Built around 1140, the church is essentially unchanged since that period, although the south aisle fell into ruin and was only rebuilt in the 19th century. From the outside, the walls are attractively faced with flint, with a roof of red tiles, and a wooden bell-cote. This contains two bells, one mediaeval and one from 1873.
But the most striking external feature is the south doorway, executed in Caen stone, a perfect example of Norman Romanesque with its detailed zig-zag carving. Once inside, the simple interior is charming, with small single-light Romanesque windows, although some are Victorian copies. Dominating the space is a Norman chancel arch, again in Caen stone. The decoration is unique, with a band of alternating animal heads, executed in a heavily stylised fashion, with leaves, feathers and goggle eyes. It is thought they betray a Scandinavian influence.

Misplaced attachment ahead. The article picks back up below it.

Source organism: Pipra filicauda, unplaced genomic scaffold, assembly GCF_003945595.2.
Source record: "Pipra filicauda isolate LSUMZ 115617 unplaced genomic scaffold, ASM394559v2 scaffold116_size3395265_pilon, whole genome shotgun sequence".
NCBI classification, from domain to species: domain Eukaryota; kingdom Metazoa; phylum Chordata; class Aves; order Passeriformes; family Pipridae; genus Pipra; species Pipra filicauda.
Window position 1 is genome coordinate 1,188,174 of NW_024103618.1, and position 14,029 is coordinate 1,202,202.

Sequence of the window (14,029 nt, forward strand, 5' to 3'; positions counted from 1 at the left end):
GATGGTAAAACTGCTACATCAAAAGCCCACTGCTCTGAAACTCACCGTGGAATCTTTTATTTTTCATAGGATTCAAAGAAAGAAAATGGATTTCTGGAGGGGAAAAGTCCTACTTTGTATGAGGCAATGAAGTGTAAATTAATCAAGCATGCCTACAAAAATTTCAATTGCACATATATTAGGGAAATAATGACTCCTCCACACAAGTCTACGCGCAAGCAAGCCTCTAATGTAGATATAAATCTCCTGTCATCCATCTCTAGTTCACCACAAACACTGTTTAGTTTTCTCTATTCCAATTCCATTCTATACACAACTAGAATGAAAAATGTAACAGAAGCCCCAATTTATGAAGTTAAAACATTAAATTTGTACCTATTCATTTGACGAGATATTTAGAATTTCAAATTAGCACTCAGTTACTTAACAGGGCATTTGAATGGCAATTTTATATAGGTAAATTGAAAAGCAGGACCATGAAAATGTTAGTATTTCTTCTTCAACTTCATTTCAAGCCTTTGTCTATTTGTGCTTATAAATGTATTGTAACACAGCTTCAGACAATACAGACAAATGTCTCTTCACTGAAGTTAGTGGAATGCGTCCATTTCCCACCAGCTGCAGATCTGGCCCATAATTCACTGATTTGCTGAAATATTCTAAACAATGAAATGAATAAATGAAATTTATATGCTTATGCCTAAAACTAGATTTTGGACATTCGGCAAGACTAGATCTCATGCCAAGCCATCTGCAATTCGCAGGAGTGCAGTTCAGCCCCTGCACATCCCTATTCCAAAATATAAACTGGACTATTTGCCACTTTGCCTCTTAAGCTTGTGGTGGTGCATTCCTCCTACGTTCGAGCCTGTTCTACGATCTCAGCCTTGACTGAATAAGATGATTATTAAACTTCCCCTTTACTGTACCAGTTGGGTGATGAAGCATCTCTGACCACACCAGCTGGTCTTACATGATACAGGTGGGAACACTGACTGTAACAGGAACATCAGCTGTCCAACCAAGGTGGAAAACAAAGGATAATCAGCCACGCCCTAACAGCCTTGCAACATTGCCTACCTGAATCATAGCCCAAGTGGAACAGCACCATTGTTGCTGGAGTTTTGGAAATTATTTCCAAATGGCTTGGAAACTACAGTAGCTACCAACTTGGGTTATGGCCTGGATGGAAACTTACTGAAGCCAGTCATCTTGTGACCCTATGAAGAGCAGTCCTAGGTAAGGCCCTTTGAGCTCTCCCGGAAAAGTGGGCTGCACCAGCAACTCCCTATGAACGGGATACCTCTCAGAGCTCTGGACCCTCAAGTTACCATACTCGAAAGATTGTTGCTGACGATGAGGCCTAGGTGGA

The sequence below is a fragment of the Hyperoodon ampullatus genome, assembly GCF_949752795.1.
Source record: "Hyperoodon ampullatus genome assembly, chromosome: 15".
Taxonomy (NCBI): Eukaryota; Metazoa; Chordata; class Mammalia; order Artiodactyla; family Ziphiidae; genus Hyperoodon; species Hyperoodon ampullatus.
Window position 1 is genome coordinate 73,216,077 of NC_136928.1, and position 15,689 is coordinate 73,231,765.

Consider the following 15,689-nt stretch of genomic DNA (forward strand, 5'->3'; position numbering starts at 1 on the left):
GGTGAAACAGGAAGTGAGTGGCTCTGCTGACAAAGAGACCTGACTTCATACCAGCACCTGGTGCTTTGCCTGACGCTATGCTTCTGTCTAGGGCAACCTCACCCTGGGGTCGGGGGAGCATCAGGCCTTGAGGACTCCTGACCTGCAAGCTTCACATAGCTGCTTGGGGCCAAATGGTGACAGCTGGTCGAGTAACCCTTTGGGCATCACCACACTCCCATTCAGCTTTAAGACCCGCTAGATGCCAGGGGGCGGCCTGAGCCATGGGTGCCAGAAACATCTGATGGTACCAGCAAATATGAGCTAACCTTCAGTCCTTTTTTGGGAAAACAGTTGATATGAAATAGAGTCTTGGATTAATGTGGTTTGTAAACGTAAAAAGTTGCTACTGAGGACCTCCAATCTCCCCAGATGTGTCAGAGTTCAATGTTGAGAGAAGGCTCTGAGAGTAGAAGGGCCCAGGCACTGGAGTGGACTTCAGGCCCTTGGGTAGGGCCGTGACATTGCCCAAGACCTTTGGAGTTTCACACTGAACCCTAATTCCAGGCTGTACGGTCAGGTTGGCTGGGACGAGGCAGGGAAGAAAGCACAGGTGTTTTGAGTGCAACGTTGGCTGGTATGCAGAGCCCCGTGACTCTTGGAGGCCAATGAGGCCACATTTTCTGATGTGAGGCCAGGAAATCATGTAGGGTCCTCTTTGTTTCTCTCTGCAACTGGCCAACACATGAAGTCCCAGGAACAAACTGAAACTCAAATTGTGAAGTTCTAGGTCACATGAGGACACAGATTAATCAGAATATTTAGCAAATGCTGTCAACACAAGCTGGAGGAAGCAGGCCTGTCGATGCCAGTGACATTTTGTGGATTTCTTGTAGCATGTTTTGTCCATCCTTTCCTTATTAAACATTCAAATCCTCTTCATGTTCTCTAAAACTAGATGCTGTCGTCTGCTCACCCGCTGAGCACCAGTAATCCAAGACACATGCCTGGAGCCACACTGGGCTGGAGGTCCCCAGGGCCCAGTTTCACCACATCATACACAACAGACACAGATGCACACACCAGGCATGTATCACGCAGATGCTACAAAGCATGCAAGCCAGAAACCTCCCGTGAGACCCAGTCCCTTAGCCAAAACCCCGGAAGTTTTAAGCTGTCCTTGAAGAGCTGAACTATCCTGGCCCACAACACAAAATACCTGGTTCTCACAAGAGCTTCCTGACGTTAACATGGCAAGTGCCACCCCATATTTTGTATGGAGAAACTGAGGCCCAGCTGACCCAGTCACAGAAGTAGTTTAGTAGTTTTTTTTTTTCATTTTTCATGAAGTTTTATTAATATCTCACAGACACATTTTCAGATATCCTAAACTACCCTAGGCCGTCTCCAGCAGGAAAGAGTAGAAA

Equally impressive is the Norman font, of the same date as the chancel arch, and decorated with a very fine relief of Romanesque arches, alternating with honeysuckle and shell ornamentation. On my visit, it was filled with offerings for the harvest festival. The pulpit dates from the 17th century, and has a fine decorative panels.
Once back outside, just by the church gate is a very ancient petrol-station pump, next to an equally aged-looking shed, covered in ivy. I have no idea how or why it got there - it can't have a been a very convenient spot to fill up!
Off Ford Road, Arundel, West Sussex, BN18 0FD